Nope ★★★★

Highly entertaining and flourishing in its mystery-box format, Jordan Peele's written and directed Nope is a delight to watch. It manages to do some unique and surprising things while never needing to overexplain a single moment of its myriad of curiosities. With the aid of Hoyte van Hoytema's cinematography, the movie is lovely to look at and pays homage to multiple films that came before it. It primarily concentrates on broad concerns of loss, grief, trauma, responsibility, coping mechanisms and sacrifice, all captioned by Peele's love for film, creativity and comedic experience.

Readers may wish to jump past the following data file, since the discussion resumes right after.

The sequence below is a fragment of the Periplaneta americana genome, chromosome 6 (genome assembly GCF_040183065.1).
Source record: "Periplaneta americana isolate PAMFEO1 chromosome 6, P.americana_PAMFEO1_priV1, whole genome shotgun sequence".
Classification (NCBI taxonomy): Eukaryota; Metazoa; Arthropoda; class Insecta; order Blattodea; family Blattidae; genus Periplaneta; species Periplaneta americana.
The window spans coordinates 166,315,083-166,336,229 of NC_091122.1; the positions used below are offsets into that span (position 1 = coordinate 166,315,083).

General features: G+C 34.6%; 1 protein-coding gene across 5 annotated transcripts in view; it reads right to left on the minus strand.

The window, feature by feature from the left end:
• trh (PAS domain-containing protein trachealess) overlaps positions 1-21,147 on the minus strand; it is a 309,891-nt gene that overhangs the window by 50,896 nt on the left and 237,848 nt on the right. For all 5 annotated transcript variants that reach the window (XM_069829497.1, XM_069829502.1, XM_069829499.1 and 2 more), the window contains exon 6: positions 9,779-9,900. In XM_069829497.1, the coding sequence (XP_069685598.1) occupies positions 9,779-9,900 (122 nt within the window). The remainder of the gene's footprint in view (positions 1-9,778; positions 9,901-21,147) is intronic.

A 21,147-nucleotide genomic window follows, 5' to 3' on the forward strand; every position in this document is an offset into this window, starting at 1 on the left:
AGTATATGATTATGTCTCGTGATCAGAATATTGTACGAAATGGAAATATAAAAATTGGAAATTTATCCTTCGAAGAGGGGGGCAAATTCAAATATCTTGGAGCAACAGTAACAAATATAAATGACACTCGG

Filmmaking and film history plays a vital role in the plot, and there are quite a few parallels to Steven Spielberg's Jaws, with some of the characters even feeling like spiritual counterparts to the ones featured in that 1975 classic. While It's arguably not as multi-layered as US nor as thought-provoking as Get Out, Peele proves, as he did with his first two socially conscious films, that he has more than a few tricks regarding unusual narratives, plot twists and remarkable visuals. In Nope, Peele brings his power of invention to the clean, vast rolling hills and stark textures of the natural world in disturbing new ways.

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